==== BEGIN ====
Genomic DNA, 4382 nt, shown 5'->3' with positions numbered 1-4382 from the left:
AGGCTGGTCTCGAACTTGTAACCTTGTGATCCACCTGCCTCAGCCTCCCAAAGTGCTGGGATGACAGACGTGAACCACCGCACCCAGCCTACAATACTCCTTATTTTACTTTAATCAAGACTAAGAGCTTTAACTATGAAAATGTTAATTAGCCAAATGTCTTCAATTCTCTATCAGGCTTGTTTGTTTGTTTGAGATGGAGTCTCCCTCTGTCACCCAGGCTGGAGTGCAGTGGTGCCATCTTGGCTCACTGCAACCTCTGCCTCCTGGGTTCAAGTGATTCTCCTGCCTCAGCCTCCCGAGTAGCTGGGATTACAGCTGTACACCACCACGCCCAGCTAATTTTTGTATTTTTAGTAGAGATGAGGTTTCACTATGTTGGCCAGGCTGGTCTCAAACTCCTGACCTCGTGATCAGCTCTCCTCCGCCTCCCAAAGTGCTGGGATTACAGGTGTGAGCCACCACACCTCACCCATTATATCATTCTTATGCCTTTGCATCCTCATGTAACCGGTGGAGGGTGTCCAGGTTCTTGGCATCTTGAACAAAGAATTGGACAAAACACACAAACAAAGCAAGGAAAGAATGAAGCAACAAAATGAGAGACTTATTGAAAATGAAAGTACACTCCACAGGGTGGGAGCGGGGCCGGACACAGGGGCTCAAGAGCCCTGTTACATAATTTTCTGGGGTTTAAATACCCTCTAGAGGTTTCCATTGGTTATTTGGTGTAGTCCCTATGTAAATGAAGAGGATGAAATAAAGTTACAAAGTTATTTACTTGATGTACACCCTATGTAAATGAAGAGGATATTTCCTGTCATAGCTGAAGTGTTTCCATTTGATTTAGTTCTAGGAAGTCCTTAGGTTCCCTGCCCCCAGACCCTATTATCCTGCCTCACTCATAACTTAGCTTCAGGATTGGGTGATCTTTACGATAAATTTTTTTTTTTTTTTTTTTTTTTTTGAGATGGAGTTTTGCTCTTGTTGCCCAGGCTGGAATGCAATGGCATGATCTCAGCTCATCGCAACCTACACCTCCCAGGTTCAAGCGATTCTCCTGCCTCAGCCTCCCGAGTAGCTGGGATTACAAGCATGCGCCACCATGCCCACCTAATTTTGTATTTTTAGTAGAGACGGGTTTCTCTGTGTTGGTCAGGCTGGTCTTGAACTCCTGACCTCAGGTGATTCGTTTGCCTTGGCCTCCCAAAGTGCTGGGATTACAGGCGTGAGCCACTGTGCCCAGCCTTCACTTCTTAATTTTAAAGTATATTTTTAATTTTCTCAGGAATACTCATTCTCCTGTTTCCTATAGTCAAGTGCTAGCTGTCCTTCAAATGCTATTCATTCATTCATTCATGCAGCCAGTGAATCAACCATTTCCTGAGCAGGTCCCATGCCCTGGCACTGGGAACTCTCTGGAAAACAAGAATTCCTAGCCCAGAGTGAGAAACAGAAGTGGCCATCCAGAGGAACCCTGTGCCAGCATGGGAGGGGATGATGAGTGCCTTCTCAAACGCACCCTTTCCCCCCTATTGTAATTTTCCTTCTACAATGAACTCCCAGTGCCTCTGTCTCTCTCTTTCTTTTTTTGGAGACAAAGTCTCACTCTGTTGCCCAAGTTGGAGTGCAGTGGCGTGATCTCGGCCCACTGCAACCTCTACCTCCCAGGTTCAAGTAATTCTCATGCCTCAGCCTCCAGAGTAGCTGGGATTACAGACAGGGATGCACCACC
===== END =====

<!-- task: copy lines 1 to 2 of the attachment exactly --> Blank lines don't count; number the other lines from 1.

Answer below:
Genomic DNA, 4382 nt, shown 5'->3' with positions numbered 1-4382 from the left:
AGGCTGGTCTCGAACTTGTAACCTTGTGATCCACCTGCCTCAGCCTCCCAAAGTGCTGGGATGACAGACGTGAACCACCGCACCCAGCCTACAATACTCCTTATTTTACTTTAATCAAGACTAAGAGCTTTAACTATGAAAATGTTAATTAGCCAAATGTCTTCAATTCTCTATCAGGCTTGTTTGTTTGTTTGAGATGGAGTCTCCCTCTGTCACCCAGGCTGGAGTGCAGTGGTGCCATCTTGGCTCACTGCAACCTCTGCCTCCTGGGTTCAAGTGATTCTCCTGCCTCAGCCTCCCGAGTAGCTGGGATTACAGCTGTACACCACCACGCCCAGCTAATTTTTGTATTTTTAGTAGAGATGAGGTTTCACTATGTTGGCCAGGCTGGTCTCAAACTCCTGACCTCGTGATCAGCTCTCCTCCGCCTCCCAAAGTGCTGGGATTACAGGTGTGAGCCACCACACCTCACCCATTATATCATTCTTATGCCTTTGCATCCTCATGTAACCGGTGGAGGGTGTCCAGGTTCTTGGCATCTTGAACAAAGAATTGGACAAAACACACAAACAAAGCAAGGAAAGAATGAAGCAACAAAATGAGAGACTTATTGAAAATGAAAGTACACTCCACAGGGTGGGAGCGGGGCCGGACACAGGGGCTCAAGAGCCCTGTTACATAATTTTCTGGGGTTTAAATACCCTCTAGAGGTTTCCATTGGTTATTTGGTGTAGTCCCTATGTAAATGAAGAGGATGAAATAAAGTTACAAAGTTATTTACTTGATGTACACCCTATGTAAATGAAGAGGATATTTCCTGTCATAGCTGAAGTGTTTCCATTTGATTTAGTTCTAGGAAGTCCTTAGGTTCCCTGCCCCCAGACCCTATTATCCTGCCTCACTCATAACTTAGCTTCAGGATTGGGTGATCTTTACGATAAATTTTTTTTTTTTTTTTTTTTTTTTTGAGATGGAGTTTTGCTCTTGTTGCCCAGGCTGGAATGCAATGGCATGATCTCAGCTCATCGCAACCTACACCTCCCAGGTTCAAGCGATTCTCCTGCCTCAGCCTCCCGAGTAGCTGGGATTACAAGCATGCGCCACCATGCCCACCTAATTTTGTATTTTTAGTAGAGACGGGTTTCTCTGTGTTGGTCAGGCTGGTCTTGAACTCCTGACCTCAGGTGATTCGTTTGCCTTGGCCTCCCAAAGTGCTGGGATTACAGGCGTGAGCCACTGTGCCCAGCCTTCACTTCTTAATTTTAAAGTATATTTTTAATTTTCTCAGGAATACTCATTCTCCTGTTTCCTATAGTCAAGTGCTAGCTGTCCTTCAAATGCTATTCATTCATTCATTCATGCAGCCAGTGAATCAACCATTTCCTGAGCAGGTCCCATGCCCTGGCACTGGGAACTCTCTGGAAAACAAGAATTCCTAGCCCAGAGTGAGAAACAGAAGTGGCCATCCAGAGGAACCCTGTGCCAGCATGGGAGGGGATGATGAGTGCCTTCTCAAACGCACCCTTTCCCCCCTATTGTAATTTTCCTTCTACAATGAACTCCCAGTGCCTCTGTCTCTCTCTTTCTTTTTTTGGAGACAAAGTCTCACTCTGTTGCCCAAGTTGGAGTGCAGTGGCGTGATCTCGGCCCACTGCAACCTCTACCTCCCAGGTTCAAGTAATTCTCATGCCTCAGCCTCCAGAGTAGCTGGGATTACAGACAGGGATGCACCACC